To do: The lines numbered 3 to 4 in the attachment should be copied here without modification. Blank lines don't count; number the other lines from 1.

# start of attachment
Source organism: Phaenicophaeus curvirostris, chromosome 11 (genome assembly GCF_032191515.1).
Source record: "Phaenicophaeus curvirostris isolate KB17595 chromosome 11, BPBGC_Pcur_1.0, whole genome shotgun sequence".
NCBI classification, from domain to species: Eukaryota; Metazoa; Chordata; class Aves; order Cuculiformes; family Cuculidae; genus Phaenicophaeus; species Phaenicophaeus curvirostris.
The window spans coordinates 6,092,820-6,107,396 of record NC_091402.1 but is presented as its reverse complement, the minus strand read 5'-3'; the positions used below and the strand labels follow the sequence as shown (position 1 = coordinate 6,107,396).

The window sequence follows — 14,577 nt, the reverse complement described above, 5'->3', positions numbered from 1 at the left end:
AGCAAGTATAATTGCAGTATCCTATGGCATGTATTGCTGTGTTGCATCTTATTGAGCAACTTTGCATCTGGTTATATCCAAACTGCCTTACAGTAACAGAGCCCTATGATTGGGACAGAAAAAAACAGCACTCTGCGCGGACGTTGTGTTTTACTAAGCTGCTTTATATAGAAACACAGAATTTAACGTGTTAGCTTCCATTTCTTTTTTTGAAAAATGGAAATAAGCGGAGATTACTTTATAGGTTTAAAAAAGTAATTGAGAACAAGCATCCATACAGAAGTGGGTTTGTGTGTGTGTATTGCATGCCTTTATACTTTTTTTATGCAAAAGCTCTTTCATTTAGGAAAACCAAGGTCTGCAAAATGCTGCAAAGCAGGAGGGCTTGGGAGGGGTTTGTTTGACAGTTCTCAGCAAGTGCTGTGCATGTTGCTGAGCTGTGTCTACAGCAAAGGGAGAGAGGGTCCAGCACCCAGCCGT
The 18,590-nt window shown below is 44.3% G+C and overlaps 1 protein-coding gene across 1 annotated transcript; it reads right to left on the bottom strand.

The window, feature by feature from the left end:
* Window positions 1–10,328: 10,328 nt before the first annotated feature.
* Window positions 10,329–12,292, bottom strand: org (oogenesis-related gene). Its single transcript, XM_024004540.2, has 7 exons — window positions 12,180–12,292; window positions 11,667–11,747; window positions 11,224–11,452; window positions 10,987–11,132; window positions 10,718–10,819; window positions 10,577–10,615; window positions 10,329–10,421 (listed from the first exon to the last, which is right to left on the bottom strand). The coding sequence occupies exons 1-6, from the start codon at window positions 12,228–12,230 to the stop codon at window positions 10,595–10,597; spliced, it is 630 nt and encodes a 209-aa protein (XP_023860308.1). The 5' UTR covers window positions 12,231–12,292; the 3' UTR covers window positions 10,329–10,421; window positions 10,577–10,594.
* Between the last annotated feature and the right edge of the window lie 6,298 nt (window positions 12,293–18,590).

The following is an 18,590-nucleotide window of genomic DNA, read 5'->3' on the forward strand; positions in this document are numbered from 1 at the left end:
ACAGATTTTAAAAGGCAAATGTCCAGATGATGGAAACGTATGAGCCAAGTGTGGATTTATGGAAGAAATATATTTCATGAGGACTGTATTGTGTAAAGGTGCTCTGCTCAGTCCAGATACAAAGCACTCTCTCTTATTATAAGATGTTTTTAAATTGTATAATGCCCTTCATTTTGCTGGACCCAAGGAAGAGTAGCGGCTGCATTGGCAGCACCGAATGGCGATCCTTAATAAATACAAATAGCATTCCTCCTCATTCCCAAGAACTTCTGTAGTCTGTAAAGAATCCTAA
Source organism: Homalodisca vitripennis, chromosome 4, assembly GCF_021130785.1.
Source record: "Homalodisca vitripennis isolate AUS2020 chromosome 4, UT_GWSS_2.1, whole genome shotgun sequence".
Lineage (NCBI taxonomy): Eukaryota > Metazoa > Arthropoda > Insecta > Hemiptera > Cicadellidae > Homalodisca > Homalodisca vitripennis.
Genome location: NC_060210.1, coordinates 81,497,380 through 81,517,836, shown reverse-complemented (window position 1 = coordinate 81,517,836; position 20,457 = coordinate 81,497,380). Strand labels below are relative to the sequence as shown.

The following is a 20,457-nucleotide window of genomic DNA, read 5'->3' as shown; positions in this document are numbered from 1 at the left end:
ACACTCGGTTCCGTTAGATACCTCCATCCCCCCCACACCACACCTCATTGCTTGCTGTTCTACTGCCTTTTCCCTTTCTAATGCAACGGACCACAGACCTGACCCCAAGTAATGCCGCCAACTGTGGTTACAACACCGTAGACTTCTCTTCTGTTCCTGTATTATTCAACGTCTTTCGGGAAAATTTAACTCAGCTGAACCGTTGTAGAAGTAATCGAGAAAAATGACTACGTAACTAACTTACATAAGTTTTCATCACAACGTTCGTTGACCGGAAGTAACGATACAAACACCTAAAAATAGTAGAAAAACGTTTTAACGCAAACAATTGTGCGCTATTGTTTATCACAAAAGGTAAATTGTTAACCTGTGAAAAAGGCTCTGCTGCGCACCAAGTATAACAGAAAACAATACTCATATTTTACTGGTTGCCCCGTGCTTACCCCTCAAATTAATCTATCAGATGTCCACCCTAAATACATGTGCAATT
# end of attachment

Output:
NCBI classification, from domain to species: Eukaryota; Metazoa; Chordata; class Aves; order Cuculiformes; family Cuculidae; genus Phaenicophaeus; species Phaenicophaeus curvirostris.
The window spans coordinates 6,092,820-6,107,396 of record NC_091402.1 but is presented as its reverse complement, the minus strand read 5'-3'; the positions used below and the strand labels follow the sequence as shown (position 1 = coordinate 6,107,396).